British Empire Books

Britannia's Empire: Making a British World

AuthorBill Nasson

I do have a sneaking admiration for those authors brave enough to tackle huge swathes of history and Bill Nasson does exactly that. He has written a book with a very simple structure but with an ambitious reach. He divides The British Empire into 4 convenient periods: 1500 to 1700, The Eighteenth Century, 1815 to 1914 and the Twentieth Century. It should be said that he goes into overdrive into filling those periods with a dense patchwork of historical events tracking the rise and fall of The British Empire and all the various obstacles, difficulties and rivalries on its journey. He does this in a very clear and concise way, the book is only 223 pages long! What is interesting is how much analysis of the forces and actors involved in the process that he manages to cram in. Of course, it can be very general and brief in places, but he is still able to make enough impressive connections and strands to make the scarcity of detail more than tolerable.

A very simplistic overview of his narrative would be that raiding and trading provided the initial impulse to colonise from the Tudor times to the Glorious Revolution followed by the maintenance of monopolistic and exclusive trading rights of the administratively simpler mercantlist period before embarking on Free Trade in the 19th Century as the terms of trade of an industrialising Britain no longer feared competition or was content with the inefficiencies of mercantilism. The Twentieth Century decline is attributed largely to the effects of two World Wars draining and exhausting the empire and being supplanted by the upcoming Superpowers but especially the United States. Of course, these interpretations are not in themselves earth shattering or novel, and yet the author manages to weave the complex interactions of colonisers and colonised together in a riveting read.

There are some factual errors which does undermine your confidence in the book somewhat: the Zulu Wars supposedly being at the end of the 1880s or the East India Companies amalgamating a century after they actually did and Flight Sergeant James Hyde did not fight in the Battle of the Britain as claimed. The quantity of analysis on the other hand is all encompassing. He deals with economics, individual motivations, interactions of rival actors, methods of production, benefits and costs of actions and many more besides. He can be forgiven for a single paragraph description of the Indian Mutiny due to his integrating of so much history into such a short book! Within the individual chapters, the chronological structures can be a little on the hectic and confusing side as he races from one topic or geographical area to another. I would suggest that this book would suit someone who already has an understanding of the basic outline of the imperial adventure. It would be an excellent text for an undergraduate student. However, a non-student who is interested in the topic of The British Empire should be equally fascinated by large swathes of the book. I also think that the last section of the book looking at the impact of The British Empire on the wider world makes for very informative and nuanced reading. It is scrupulously fair in examining the pluses and minuses of empire and considering its impact on the wider world. However, it does not always reach the kind of simplistic conclusions that are often trotted out simplistically by vehemently pro- or vehemently anti- imperialists. He offers a surprisingly broad range of impacts felt across the world thanks to the existence of The British Empire. For example, I particularly enjoyed his comments about how post colonial peoples had incorporated, adapted or come to terms with imperial conventions or tastes into their cosmopolitan lifestyles as the 'construction of an imaginative citizenship geared to a post-colonial era.' In short, he explains how they might love Cricket and Whiskey and happy to have their property rights enshrined in law and yet be perfectly at ease as Indians, Australians or South Africans. Bill Nasson appreciates that The British Empire was a massive institution with many competing influences, positive and negative but that it was also a formative institution for large swathes of the world's population. It created trade patterns, legal norms and opportunities on a global scale for the first time in history. It certainly could be brutal, exploitative and corrupting but it was important nonetheless for all its faults and all its glories. I think that Bill Nasson has provided an excellent jumping off point for discussion and further exploration into the impact of The British Empire.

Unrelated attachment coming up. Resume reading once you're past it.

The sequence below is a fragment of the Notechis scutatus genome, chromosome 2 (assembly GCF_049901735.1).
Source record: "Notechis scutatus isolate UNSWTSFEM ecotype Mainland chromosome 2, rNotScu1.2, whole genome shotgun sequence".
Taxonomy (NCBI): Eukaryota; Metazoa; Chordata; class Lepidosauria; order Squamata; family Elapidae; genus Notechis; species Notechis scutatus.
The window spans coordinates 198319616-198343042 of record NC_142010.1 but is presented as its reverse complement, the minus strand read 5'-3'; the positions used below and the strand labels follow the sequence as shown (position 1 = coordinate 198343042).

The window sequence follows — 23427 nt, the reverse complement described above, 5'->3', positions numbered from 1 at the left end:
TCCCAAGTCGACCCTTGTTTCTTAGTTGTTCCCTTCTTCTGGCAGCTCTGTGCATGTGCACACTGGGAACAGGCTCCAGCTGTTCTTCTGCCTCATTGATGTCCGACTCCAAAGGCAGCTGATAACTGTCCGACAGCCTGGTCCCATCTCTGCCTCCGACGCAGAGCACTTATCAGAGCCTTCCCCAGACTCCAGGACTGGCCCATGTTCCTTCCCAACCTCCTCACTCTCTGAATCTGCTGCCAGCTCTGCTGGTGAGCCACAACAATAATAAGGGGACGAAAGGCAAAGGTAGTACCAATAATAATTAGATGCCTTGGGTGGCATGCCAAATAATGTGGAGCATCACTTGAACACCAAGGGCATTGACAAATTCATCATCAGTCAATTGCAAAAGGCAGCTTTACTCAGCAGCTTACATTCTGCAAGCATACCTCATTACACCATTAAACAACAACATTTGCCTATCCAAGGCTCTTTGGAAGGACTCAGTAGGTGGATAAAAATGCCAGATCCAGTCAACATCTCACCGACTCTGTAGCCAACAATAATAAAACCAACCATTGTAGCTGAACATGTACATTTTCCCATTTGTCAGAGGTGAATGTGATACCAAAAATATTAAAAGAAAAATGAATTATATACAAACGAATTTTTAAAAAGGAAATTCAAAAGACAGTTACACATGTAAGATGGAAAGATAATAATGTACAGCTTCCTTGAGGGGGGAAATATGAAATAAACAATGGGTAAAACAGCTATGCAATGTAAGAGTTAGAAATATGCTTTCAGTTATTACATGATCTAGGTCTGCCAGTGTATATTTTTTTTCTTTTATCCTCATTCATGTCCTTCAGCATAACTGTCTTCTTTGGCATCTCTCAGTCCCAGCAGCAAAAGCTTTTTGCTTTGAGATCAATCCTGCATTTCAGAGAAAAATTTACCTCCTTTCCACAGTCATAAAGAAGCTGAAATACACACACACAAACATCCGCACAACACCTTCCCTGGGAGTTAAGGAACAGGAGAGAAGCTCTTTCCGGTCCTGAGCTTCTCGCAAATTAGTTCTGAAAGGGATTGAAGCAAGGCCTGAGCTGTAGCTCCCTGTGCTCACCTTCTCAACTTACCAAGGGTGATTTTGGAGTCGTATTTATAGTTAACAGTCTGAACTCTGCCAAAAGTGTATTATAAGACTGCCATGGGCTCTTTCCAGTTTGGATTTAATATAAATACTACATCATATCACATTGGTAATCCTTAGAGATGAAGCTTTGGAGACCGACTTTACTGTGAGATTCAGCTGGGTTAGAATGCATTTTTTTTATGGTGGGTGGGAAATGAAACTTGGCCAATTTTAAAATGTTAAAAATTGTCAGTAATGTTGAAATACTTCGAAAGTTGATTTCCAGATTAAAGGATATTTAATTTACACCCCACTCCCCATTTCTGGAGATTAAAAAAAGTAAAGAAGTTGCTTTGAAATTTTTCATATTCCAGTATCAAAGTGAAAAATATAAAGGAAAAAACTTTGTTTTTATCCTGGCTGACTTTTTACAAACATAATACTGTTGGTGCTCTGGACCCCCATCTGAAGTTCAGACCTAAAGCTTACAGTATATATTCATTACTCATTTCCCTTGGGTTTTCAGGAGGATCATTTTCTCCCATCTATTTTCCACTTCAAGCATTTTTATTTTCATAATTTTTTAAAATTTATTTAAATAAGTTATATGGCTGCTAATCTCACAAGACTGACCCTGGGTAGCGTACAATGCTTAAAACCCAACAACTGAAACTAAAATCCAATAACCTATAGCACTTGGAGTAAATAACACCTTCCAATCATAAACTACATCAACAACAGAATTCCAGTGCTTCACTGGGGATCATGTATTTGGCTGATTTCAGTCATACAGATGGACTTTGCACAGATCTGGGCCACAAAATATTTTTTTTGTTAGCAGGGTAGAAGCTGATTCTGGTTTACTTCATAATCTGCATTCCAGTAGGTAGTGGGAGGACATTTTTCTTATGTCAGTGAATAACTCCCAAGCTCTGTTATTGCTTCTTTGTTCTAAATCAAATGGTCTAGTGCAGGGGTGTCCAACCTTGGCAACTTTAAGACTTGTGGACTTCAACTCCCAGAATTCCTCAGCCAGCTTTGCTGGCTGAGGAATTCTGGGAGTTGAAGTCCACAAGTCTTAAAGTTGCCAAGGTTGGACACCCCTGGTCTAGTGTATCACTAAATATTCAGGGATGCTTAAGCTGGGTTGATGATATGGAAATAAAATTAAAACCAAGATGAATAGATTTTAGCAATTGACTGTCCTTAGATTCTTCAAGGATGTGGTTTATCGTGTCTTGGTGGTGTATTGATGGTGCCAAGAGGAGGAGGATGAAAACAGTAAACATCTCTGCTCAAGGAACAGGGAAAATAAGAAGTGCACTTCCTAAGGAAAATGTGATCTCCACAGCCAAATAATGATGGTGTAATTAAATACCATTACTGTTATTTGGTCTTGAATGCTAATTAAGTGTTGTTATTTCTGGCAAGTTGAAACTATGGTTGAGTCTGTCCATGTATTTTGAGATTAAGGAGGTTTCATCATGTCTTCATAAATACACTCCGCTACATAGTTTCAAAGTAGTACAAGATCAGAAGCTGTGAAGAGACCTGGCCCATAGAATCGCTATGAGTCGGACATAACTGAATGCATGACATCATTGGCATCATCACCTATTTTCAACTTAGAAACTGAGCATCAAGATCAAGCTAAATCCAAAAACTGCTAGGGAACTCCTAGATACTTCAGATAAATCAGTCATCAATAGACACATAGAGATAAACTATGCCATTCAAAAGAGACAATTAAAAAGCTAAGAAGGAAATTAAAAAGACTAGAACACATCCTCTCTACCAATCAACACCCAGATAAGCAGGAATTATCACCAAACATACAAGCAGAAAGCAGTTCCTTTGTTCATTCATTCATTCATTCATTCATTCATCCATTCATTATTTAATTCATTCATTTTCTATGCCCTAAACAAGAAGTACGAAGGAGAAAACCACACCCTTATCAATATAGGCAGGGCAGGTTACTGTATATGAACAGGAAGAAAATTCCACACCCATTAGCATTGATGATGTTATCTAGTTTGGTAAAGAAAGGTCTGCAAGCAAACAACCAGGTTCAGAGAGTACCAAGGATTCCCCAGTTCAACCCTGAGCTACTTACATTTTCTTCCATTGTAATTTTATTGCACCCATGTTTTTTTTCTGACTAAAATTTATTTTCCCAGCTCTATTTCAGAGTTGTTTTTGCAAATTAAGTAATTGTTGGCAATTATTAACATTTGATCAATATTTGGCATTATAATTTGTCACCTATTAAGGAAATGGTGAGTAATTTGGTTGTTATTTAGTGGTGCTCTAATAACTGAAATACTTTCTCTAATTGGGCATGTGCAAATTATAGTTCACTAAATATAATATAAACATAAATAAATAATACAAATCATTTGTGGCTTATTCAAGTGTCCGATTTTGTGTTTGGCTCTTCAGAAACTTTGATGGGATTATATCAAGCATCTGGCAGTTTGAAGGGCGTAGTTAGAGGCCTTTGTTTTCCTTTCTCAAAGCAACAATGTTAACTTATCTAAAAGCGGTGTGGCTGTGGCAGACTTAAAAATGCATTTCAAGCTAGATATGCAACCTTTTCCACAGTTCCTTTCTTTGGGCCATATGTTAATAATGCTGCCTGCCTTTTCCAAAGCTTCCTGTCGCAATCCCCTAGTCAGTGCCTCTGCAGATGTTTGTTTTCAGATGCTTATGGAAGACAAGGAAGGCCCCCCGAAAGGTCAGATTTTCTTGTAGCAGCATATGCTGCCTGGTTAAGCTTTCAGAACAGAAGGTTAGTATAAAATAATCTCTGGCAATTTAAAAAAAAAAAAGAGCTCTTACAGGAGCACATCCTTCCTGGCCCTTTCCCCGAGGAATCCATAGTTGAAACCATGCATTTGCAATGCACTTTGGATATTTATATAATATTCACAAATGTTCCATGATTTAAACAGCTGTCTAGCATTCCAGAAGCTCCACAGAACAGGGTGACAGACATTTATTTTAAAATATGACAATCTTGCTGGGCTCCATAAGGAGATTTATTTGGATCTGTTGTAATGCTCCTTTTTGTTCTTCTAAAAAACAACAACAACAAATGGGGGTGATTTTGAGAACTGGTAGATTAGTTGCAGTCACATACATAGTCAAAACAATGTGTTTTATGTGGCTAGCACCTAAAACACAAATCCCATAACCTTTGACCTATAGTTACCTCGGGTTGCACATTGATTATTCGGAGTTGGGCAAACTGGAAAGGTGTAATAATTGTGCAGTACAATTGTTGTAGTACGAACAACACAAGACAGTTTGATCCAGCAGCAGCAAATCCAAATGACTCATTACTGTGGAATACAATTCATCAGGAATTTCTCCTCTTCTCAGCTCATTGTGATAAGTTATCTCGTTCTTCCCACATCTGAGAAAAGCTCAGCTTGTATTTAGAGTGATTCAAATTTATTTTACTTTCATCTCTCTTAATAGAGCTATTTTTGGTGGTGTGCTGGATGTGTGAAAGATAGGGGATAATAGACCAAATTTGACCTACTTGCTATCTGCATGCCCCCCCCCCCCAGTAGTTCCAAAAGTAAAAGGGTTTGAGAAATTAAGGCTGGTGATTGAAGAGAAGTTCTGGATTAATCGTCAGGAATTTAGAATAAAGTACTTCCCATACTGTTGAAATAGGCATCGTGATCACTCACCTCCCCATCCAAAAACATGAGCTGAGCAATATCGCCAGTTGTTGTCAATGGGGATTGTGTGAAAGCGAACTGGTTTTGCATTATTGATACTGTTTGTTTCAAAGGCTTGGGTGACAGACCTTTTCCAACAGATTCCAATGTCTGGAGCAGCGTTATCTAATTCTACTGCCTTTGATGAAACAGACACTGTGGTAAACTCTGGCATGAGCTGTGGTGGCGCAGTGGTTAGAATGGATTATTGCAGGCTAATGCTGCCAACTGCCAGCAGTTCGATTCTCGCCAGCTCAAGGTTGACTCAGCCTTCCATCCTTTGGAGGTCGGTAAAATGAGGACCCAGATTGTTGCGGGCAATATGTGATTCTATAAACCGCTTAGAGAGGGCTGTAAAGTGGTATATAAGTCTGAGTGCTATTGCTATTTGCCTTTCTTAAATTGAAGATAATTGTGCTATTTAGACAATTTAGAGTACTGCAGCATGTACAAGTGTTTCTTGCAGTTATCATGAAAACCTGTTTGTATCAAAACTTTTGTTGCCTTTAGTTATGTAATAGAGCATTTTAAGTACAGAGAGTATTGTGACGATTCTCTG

Buy this book at: Amazon or at Abebooks

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by Stephen Luscombe